Tag Archives: reading

Do Politicians Have Souls? Do They Read Books?

When asked by Steve Berntson, a farmer from Paulina, Iowa, to discuss books that had shaped his life, Rick Perry turned the question back to the economy and failed to name even a single book that influenced him, or cheered him, or inspired him. (New York Times, “After Rocky Start, More Study, and Sleep, for Perry”, October 10, 2011). As an avid book reader who has found wisdom and comfort and joy in books, I suspect the question was asked for the same reason that it was dodged: because the books we cherish — the books that influence us and move us and which we lend out to others and reread ourselves again and again — reveal an important aspect of who we are. As I wrote in my book, Tolstoy and the Purple Chair, “We are what we love to read, and when we admit to loving a book, we admit that the book represents some aspect of ourselves truly, whether it is that we are suckers for romance or pining for adventure or secretly fascinated by crime.”

What we love to read can reveal that we have a propensity for mercy (A Lesson Before Dying by Ernest J. Gaines), an understanding of war (Hannah Coulter by Wendell Berry), a generosity of spirit (A Christmas Carol by Charles Dickens), an intolerance of prejudice (The Collected Stories of Eudora Welty), a dedication to service (Burger’s Daughter by Nadine Gordimer); that we distrust dogma (A Gift Upon the Shore by W.K. Wren), strive against injustice (To Kill a Mockingbird by Harper Lee), and realize that our actions can have unredeemable consequences (Indignation by Philip Roth).

The books we love reveal how much we value connection (Howards End by E.M. Forster), cross-cultural understanding (Caleb’s Crossing by Geraldine Brooks), cross-generational exchange (The Last Days of Ptolemy Gray by Walter Mosley), and being alive (Man in the Dark by Paul Auster).

The question of whether a politician reads at all is a good one, and should be asked and answered more often. But the question of which books a politician has loved throughout his or her lifetime must be asked and answered. Because in such an answer we will find an inkling of the soul of the politician, and everyone knows that can be very hard to find.

This post can also be found on The Huffington Post.

Another Lesson from Tolstoy

Tolstoy Lied. That is the name of a book a good friend lent to me: “You might be interested in this one,” she noted wryly. Despite its irksome title, Tolstoy Lied by Rachel Kadish is a lovely, witty, and insightful novel of manners. If, that is, manners are even possible within the cutthroat atmosphere of an English department in a major university. The narrator, Tracy Farber, is a professor of American lit and a great believer in the possibility of happiness. Hence, her disgruntlement with Tolstoy, who implied with his oh-so-famous first line from Anna Karenina,”happy families are all alike’ every unhappy family is unhappy in its own way” that happy people are boring people, and that to be different, i.e. interesting, is to be unhappy. Tracy wants to be interesting and engaged with life, she wants happiness, love, and tenure at her university and she will not compromise her principles — or her devotion to truth — to get all that she wants. Unfortunately, the result may be that she does not get what she wants after all. Is happiness really so elusive?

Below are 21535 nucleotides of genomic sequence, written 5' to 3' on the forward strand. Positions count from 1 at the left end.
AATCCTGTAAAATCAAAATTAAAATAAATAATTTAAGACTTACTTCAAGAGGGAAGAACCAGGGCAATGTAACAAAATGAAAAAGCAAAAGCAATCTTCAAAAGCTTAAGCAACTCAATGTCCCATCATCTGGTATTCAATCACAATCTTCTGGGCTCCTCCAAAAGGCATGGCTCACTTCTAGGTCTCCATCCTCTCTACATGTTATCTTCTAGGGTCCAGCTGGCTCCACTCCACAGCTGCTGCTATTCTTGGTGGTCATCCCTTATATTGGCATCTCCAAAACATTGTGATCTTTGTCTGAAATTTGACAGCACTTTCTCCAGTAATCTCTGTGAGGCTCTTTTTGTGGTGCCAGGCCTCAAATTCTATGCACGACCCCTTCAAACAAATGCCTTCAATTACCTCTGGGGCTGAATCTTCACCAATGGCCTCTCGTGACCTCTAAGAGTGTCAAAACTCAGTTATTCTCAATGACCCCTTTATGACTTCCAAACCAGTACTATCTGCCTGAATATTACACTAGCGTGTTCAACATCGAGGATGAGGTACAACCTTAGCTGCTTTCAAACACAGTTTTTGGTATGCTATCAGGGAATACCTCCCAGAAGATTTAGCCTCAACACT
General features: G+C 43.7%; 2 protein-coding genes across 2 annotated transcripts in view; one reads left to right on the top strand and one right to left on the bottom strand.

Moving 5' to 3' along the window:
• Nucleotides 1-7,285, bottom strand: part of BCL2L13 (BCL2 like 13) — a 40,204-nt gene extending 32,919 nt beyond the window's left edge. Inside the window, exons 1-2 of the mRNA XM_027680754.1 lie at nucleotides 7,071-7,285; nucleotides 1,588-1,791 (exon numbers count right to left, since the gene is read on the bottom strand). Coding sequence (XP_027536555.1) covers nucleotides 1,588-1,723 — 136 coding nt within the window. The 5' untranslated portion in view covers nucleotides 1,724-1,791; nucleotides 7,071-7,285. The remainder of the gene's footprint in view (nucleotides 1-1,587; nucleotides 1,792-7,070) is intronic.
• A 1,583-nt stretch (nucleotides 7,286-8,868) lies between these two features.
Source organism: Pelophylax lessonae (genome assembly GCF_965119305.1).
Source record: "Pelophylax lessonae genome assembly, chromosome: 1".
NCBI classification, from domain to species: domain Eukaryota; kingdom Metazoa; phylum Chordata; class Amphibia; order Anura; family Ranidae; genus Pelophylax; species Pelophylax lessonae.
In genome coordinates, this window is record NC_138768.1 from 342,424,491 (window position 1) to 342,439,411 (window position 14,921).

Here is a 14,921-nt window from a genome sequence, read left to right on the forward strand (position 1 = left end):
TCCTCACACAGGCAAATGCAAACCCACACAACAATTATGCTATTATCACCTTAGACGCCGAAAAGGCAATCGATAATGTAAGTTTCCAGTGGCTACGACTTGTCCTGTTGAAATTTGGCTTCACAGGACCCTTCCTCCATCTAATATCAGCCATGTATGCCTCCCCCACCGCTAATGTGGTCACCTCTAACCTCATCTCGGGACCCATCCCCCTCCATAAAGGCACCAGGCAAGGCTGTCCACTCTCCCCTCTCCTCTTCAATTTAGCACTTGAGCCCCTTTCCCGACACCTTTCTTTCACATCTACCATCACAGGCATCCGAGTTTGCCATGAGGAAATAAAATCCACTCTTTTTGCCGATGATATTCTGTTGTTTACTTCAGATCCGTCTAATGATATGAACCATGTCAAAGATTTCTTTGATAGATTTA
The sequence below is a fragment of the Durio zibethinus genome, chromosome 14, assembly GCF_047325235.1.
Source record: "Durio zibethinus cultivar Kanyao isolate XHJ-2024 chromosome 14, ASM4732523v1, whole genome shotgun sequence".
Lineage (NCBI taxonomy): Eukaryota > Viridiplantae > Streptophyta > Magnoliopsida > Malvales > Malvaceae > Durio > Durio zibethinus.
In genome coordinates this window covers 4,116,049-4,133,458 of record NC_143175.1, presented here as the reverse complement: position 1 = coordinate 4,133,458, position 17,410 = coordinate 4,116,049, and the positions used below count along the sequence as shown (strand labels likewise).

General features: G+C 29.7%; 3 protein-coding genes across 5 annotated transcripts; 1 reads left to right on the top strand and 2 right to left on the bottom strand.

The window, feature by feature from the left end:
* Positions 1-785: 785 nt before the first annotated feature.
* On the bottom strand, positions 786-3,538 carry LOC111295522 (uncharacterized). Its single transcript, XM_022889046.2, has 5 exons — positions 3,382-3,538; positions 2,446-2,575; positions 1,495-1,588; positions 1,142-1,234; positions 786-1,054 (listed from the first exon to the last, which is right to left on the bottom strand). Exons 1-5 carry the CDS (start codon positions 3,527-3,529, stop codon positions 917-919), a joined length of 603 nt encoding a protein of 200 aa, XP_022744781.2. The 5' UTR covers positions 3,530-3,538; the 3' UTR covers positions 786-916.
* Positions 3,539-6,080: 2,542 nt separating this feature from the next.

I fell for this book from the page when Tracy described her love affair with books, describing the smell of them and something new, the sound of them: “turn their pages for enough hours and years and you start to rely on it, just as people who live by the shore assimilate the rhythm of the waves: the sweep and ripple making the end of a page, a sound that seems to be made by the turning of your thoughts rather than the movement of your hand.” No e-reader for Tracy: she loves the real thing, books with pages and histories, and even a few lessons or two. Happiness indeed.

And btw, Tolstoy did not lie.

Save a Bookstore: Buy a Book (or Two, or Three)

Tomorrow June 25th is Save a Bookstore Day, with its own Facebook event page and a very clear agenda: on Saturday, all of us who love our local bookstore, will go out and show our love by buying a book at that bookstore — or an armload of books, if the pocketbook allows.

Not sure where your local bookstore is? Check out Indiebound’s helpful bookstore searcher, mark your routes, grab your kids, and get yourself out to the bookstore tomorrow. Be sure to pick up Tolstoy and the Purple Chair for all the book lovers you know — or for anyone looking for ideas on the meaning of life — and why not grab S.J. Bolton’s latest thriller, Now You See Me, for great summer reading? I also recommend Phil Rickman’s The Bones of Avalon, for a great Tudor mystery; Geraldine Brooks’ beautiful Caleb’s Crossing for compelling historical fiction; and Otto Penzler’s wild The Big Book of Adventure Stories, perfect for reading on the beach, in between dips into the water and trips to the ice cream stand.

Bookstores provide flavor, life, and pleasure to our towns, cities, and villages — don’t let them disappear, falling victim to the economy, the internet, the UPS delivery guy. Buy food local, and buy books local. Just imagine what lengths our local bookstores might have to go to, if we don’t go out tomorrow and next week and the week after, to pick up a book or two. What happened in Russia could happen here….